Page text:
FECL 19 (October 1993):


By decision of 4 September 1993 the Swiss Federal Court rejected a sue for damages filed by a Kurd against the Swiss Confederation. The Kurd was deported to Turkey in 1989 after his asylum application had been turned down by the Swiss asylum authorities. In Turkey, the Kurd was arrested and heavily tortured.

The Kurd, T., was deported despite warnings of renowned Swiss charities that he was threatened with serious persecution in his home country, because of his participation in an occupation of the German Consulate in Basle, as a sympathiser of the Kurdish Worker Party, PKK.

Five months after his deportation T. was arrested by the Turkish police and accused of aiding and abetting in a murder, as well as of supporting a "terrorist organisation".

A State Security Tribunal in Malatya later acquitted him on the grounds of lacking evidence, but during detention pending trial T. was so heavily tortured with electro-shocks, that he is still unable to work, according to Swiss medical certificates.

After his release from prison in Turkey, T. again made his way to Switzerland, where his second asylum application was approved.

But the Swiss authorities rejected T.'s claim for damages resulting from loss in wages after the deportation and for reparation for the torture he suffered in Turkey. T. then filed a sue at the Swiss Federal Court.

The court dismissed the case on formal grounds. There is a law in Switzerland "on the accountability of the Confederation, the members of its authorities and its civil servants" that makes the Confederation accountable for the "damage, a civil servant illicitly inflicts upon a third person in pursuance of his official activity". Yet, there is an important limit to this accountability. According to article 12 of the law, the lawfulness of official acts shall not be examined, when a decree, a decision, or a sentence has formally gained legal force.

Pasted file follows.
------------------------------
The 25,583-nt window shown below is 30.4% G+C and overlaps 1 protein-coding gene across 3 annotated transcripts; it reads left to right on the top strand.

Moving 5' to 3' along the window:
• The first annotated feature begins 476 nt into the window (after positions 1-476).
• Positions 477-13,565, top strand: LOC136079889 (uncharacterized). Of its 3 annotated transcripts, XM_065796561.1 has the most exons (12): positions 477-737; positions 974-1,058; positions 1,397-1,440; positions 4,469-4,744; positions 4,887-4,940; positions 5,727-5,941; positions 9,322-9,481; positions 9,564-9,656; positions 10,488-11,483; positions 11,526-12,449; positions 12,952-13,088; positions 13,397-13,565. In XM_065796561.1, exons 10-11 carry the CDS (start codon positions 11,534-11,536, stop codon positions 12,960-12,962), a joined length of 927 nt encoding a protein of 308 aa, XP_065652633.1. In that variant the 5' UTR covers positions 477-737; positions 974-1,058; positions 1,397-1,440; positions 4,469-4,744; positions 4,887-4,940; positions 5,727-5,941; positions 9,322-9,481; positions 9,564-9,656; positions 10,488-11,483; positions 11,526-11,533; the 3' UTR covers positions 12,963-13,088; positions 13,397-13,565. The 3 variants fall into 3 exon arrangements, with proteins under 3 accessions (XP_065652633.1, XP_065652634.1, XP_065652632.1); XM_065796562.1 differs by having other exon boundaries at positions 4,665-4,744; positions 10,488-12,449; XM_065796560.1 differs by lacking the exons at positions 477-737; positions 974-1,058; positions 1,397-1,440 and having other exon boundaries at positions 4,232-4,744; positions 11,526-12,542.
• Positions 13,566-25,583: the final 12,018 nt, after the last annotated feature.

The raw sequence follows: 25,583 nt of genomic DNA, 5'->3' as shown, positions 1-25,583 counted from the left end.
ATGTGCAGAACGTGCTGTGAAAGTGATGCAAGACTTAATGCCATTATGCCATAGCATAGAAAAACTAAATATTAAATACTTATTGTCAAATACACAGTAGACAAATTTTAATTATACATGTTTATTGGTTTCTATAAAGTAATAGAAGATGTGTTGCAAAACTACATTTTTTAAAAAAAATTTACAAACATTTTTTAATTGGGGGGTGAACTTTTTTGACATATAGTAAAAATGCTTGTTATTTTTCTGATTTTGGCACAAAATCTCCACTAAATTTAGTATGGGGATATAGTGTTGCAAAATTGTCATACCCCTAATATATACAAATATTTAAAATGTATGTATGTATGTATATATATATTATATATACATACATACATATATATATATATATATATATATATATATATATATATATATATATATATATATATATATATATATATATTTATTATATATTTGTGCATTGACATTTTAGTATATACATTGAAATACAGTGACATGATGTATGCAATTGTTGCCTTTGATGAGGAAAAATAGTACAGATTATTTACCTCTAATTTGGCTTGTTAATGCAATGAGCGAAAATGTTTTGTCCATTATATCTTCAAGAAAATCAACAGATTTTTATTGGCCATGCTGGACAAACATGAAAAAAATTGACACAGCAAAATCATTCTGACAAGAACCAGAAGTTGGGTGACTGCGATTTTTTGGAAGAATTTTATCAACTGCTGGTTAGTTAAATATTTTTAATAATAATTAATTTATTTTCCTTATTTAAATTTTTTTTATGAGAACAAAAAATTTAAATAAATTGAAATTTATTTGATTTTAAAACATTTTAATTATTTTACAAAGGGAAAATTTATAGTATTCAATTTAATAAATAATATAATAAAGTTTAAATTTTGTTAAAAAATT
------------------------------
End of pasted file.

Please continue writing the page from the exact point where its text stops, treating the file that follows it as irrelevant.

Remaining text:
The court's dismissal of the case is based on this provision. According to the judges, T.s' deportation was carried out following a regular procedure and a final decision with legal force. Thus, the Federal Court did not follow the argumentation line of T.'s lawyer, who stressed that the first negative decision on T.'s asylum application had not gained legal force, considering that it had been annulled by the second decision of approval.

The Federal Court, however, disagreed, arguing that the deportation measure following the first application was perfectly valid. The second, favourable decision, the court said, was based on new grounds that had emerged after the deportation, and T.'s arrestation in Turkey after his deportation was not due to his political activities in Basle, but to a murder occurred in his home region, after his deportation from Switzerland.

The same day, the court also dismissed the similar case of a Tamil asylum seeker deported in 1980. The Tamil's lawyer had tried to circumvent the barrier of article 12 by pleading that the Federal Authorities had failed to consider a demand for re-examination presented by the asylum seeker after the deportation order. But the court stated that the officials concerned had not trespassed their legal administrative competence of free assessment in refusing to consider the demand.

For the charities and aylum defence groups suppporting the case of the two refugees the outcome of the case was not unexpected, but bitter.

The legal consideration of the Federal Court focused on the fairely abstract question of the legal force of decisions, while eluding the fundamental question, if the Swiss state is violating international conventions by denying asylum to applicants and sending them back to their home countries despite strong evidence of persecution.

After hearing the Federal Courts decision, one of the lawyers involved bitterly remarked that it was now difficult to imagine a case, where the Confederation could be made accountable for obviously wrong decisions of its officials within asylum procedures. Indeed, deportation orders are usually formally valid.


Sources: Der Tagesanzeiger, 25.9.93; Neue Zürcher Zeitung, 26/27.9.93; Bundesgericht, II. Öffentlichrechtliche Abteilung, Urteile 2A.321/1992 und 2A.377/1991, 24.September 1993.